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Can you explain the lever using Newton's Laws?

  1. Jul 19, 2015 #1
    I have always thought that all of "Classical Mechanics" can be explained with Newton's Laws and a few force equations (e.g., gravitational and Coulomb). In particular, the concepts of energy and torque are convenient but not necessary.

    If this is true, then can you explain with Newton's Laws - without talking about energy or torque - how a lever "multiplies a force"? For example, consider a see-saw that is balanced (and not rotating) because the child who weighs half as much sits twice as far from the fulcrum. Is there a model that shows how the intermolecular forces are transmitted down the board in such a way that the board pushes upward with twice the force on the heavier child?
  2. jcsd
  3. Jul 19, 2015 #2
    Good question. I don't think you can, but it may be that I've just forgotten how. Torque/work/energy are in all the standard explanations that I remember.
  4. Jul 19, 2015 #3
    Yes. It can be done. If you have access to a library you can access the article from The American Journal of Physics in which David Cross derives the rotational second law from first principles: American Journal of Physics 83, 121 (2015); doi: 10.1119/1.4896574
  5. Jul 19, 2015 #4
    Newton's laws DO involve the idea of energy though.
  6. Jul 19, 2015 #5
    I think I might argue otherwise. No doubt that energy principles can achieve the same results, but energy is not part of Newton's laws nor does he mention (or even know about) what we now call energy.
  7. Jul 19, 2015 #6
    That's fair enough, but the second law has pretty much become our present day definition of 'energy'.
    (for most practical purposes anyway, it works fine without needing elaborations like relativity and QM) ,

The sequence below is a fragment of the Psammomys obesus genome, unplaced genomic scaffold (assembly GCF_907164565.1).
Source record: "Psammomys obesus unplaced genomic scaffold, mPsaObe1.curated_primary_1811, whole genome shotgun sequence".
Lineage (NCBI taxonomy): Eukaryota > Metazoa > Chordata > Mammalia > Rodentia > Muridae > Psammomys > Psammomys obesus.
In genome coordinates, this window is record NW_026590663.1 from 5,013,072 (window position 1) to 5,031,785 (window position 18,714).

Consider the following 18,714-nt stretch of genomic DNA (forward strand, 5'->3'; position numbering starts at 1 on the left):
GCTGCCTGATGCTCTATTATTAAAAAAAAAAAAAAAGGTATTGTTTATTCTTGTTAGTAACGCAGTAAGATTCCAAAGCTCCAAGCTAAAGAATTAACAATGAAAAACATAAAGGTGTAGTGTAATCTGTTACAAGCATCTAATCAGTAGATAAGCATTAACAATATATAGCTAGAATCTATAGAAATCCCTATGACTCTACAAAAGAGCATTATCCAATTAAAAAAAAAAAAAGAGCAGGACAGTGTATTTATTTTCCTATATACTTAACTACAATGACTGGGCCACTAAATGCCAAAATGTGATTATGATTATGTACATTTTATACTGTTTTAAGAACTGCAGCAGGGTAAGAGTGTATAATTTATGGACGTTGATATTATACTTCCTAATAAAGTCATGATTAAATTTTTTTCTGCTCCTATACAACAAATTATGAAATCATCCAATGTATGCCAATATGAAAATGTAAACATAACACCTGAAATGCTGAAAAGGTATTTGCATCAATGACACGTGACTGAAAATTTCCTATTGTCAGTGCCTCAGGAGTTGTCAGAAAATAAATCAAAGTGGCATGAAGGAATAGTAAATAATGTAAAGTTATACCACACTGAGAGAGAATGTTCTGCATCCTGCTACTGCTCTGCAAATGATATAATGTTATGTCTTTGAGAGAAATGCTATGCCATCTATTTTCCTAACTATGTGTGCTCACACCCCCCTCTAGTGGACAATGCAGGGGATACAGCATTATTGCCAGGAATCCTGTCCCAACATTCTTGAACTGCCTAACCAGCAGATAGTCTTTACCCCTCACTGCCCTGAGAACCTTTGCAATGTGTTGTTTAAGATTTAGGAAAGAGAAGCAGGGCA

Last edited: Jul 19, 2015
  8. Jul 19, 2015 #7
    No, you can't do without (conservation of) energy - without it you can't explain what happens in a collision.

    Once you have energy, the lever can be explained by equating the change in potential energy when one end of the beam moves down and the other moves up by twice as much.
  9. Jul 19, 2015 #8
    No. It can be done without energy. See post #3. The article is called The physical origin of torque and the rotational second law.
  10. Jul 19, 2015 #9
  11. Jul 19, 2015 #10
    Um... If I'm not mistaken the author makes no use of torque or energy. He simply uses Newton's third law and a non rigid, steady state model of two connected masses. Indeed he shows that, by applying this model, the expression that we identify as torque emerges as a useful quantity, but he does not presuppose that it is.
  12. Jul 20, 2015 #11


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    Yes, by using static force balance analysis of a truss model. The simplest rigid truss structure is a triangle. We had several threads on this here, try to search for them.
  13. Jul 20, 2015 #12
    Levers maybe, but not "all of classical mechanics" as asserted by the OP.
  14. Jul 20, 2015 #13
    I took that statement as a little introduction to the OP's actual question which was about levers. But, since you brought it up, are you claiming that there phenomena in classical mechanics that simply cannot be explained by Newton's laws of motion or are you saying that there are situations in which it is impractical to attempt an analysis with his laws? I certainly agree with the latter, but I think I need some convincing to get me to accept the former.